nu­tri­tion

Triathlon Magazine Canada - - CONTENTS - By Lucy Smith LifeS­port coach Lucy Smith has won 19 Na­tional Cham­pi­onship ti­tles, and two sil­ver World Cham­pi­onships Medals. Visit

Re­plen­ish to Re­cover

Set yourself up for the long haul with proper re­fu­elling. The well-fu­elled en­durance work­out takes into ac­count the nu­tri­tion and calo­ries needed to com­plete the ses­sion suc­cess­fully, but also the nu­tri­tion needed to re­plen­ish and re­cover for sub­se­quent train­ing.

Just how im­por­tant is post-work­out re­cov­ery nu­tri­tion? Su­san Kitchen, sports cer­ti­fied di­eti­cian, usat coach and owner of Race Smart ex­plains that “the goal of re­cov­ery nu­tri­tion is to con­vert the body from a catabolic state ( break­down) to an an­abolic state ( build­ing).”

Kitchen ad­vises re­fu­elling in the op­ti­mal win­dow of 30 min­utes post-work­out. There are sev­eral rea­sons for this: the blood f low to the mus­cles is greater im­me­di­ately af­ter ex­er­cise, di­ges­tive en­zymes are most ac­tive, and the mus­cle cells are more sen­si­tive to the ef­fects of in­sulin which pro­motes glyco­gen syn­the­sis. Re­search shows that ath­letes who fol­low the 30-minute rule will store up to three times more glyco­gen than those who wait two or more hours to eat post work­out. The faster you re­place glyco­gen, the faster you re­cover.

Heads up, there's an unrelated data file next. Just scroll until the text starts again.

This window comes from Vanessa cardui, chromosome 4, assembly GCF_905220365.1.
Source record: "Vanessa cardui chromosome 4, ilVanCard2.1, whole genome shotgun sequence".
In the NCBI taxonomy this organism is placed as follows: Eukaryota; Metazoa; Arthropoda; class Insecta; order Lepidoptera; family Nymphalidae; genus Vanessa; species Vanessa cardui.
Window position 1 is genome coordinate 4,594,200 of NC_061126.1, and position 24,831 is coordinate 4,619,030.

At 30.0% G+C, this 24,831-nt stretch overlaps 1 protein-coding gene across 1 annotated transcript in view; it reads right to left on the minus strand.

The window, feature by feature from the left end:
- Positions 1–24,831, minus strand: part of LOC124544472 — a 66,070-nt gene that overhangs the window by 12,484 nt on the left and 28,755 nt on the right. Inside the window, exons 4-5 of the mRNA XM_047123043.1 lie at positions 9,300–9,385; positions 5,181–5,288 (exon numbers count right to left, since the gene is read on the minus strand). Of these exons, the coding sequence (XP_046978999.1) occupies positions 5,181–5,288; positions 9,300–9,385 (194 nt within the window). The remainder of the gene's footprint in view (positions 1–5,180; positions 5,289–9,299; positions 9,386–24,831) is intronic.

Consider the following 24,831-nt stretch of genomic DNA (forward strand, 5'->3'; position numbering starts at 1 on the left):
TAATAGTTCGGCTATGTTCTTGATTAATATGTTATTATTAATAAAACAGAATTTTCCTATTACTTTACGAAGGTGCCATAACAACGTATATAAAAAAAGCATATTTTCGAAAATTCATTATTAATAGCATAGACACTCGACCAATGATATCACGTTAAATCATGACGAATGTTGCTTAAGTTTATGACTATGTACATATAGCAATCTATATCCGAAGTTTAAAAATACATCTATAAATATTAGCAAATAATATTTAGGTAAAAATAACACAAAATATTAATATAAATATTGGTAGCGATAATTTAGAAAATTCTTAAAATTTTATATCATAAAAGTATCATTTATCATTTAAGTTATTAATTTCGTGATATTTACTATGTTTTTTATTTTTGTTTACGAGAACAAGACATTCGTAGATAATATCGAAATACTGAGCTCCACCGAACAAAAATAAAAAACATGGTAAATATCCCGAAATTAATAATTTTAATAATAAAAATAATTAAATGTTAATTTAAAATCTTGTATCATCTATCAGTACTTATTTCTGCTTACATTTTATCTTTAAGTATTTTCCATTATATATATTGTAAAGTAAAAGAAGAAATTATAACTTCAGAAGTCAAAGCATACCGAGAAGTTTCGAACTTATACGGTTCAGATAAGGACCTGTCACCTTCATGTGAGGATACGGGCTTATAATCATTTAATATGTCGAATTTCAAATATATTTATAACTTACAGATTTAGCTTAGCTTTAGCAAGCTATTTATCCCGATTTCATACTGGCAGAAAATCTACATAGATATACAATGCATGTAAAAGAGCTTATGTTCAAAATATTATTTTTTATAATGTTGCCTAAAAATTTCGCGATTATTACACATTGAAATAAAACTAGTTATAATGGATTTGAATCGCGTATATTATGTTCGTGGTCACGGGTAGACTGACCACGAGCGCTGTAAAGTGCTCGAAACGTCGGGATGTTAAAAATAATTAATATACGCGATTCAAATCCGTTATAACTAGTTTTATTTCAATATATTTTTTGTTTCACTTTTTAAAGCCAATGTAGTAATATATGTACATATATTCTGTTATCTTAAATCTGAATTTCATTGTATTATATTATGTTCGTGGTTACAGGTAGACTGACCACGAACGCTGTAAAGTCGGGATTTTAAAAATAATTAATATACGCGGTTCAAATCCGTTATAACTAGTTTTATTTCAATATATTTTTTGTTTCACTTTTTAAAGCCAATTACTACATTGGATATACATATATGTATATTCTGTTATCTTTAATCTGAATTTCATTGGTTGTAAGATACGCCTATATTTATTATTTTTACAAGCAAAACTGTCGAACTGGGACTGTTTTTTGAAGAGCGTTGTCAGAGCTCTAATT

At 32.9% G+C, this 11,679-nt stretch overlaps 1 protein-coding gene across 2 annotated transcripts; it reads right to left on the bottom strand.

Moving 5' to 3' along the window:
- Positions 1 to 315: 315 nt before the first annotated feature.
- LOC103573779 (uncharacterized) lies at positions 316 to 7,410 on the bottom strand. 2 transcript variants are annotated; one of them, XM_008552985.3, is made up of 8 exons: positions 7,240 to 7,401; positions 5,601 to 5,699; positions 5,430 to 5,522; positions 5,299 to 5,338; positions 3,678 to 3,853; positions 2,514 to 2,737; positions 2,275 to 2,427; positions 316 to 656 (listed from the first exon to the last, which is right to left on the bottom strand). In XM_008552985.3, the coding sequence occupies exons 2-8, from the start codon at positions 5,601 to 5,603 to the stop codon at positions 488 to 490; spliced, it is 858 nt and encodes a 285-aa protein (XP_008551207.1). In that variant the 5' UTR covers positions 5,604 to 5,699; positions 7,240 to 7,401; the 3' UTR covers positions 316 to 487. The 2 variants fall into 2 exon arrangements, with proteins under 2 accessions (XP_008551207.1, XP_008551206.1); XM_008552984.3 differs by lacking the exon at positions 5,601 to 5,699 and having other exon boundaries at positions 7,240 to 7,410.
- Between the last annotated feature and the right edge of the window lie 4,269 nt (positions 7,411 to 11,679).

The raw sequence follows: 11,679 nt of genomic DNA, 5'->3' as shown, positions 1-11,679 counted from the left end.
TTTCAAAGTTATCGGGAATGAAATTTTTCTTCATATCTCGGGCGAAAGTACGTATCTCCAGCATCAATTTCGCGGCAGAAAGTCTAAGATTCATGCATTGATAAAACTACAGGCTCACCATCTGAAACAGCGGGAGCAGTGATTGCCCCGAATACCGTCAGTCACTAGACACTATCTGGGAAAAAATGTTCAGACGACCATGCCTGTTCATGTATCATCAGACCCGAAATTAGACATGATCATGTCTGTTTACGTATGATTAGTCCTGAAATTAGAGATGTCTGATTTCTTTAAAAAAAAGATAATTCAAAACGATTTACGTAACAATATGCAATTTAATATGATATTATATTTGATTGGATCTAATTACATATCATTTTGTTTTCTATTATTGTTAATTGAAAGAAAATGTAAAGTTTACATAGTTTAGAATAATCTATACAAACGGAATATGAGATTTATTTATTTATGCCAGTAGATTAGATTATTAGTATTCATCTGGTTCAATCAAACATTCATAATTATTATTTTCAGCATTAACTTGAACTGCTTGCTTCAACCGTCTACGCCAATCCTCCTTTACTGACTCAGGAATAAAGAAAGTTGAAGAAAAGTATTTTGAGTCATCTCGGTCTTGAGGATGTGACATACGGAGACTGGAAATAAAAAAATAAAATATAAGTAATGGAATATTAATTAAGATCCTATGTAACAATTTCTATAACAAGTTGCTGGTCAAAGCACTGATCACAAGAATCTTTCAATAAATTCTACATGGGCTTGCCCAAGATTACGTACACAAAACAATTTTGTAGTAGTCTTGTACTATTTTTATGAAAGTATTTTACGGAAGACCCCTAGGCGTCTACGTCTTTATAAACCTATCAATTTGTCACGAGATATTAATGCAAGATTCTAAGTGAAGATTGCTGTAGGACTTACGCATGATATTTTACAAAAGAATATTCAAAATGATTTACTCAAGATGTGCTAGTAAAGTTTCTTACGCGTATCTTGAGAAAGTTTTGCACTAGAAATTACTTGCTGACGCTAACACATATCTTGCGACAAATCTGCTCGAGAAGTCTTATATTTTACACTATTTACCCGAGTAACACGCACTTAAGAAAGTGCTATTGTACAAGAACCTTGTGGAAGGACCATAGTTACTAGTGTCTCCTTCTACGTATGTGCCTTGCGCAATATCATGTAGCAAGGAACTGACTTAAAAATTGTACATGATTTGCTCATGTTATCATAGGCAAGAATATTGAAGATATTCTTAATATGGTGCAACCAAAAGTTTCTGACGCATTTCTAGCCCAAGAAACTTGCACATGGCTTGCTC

Con­sume foods high in car­bo­hy­drates and in­clude some protein. High car­bo­hy­drate foods will re­place the glyco­gen your mus­cles need in or­der to re­pair and re­cover from the stress they were un­der dur­ing a train­ing ses­sion. Gen­er­ally, ath­letes need one to 1.5 grams of car­bo­hy­drate and 10 to 25 grams of protein. For ex­am­ple, a 145 lb. per­son should con­sume one gram of car­bo­hy­drate per pound of body weight plus six to 15 grams of protein (e.g. 1.0 x 145 = 145 grams of car­bo­hy­drate plus six to 15 grams of protein).

While your nu­tri­tion win­dow post­work­out is im­por­tant, so too is the food you eat dur­ing the rest of your day. Your body is a fine-tuned ma­chine sim­i­lar to a sports car. The type of gas you use has a di­rect cor­re­la­tion to how well the en­gine runs. Choose foods that nour­ish and sup­port your train­ing.

Good choices

Con­sume fresh fruit and veg­eta­bles, whole grain rice and pas­tas and bread, eggs, lean un­pro­cessed meat like steak, chicken breast, pork and turkey. Opt for food that’s as close to its nat­u­ral state as pos­si­ble is the rule to fol­low. A pre­pared chicken meal that was pre­pared three months ago and frozen in a fac­tory is go­ing to be less nu­tri­tion­ally dense than a grilled fresh chicken breast, with fresh steamed broc­coli and brown rice. A bagel with al­mond but­ter and banana is a bet­ter choice than a pack­aged cookie, muf­fin or gra­nola bar.

The ba­sics to eat­ing for triathlon are sim­ple: fol­low a gen­eral diet that is nu­tri­ent­dense, whole and con­sis­tent with the en­ergy ex­pended each day. Kitchen sums it up well: “A well-bal­anced diet is im­por­tant for body, mind, dis­ease preven­tion, qual­ity of life, per­for­mance and weight man­age­ment. Eat well to­day for a great work­out to­mor­row.”

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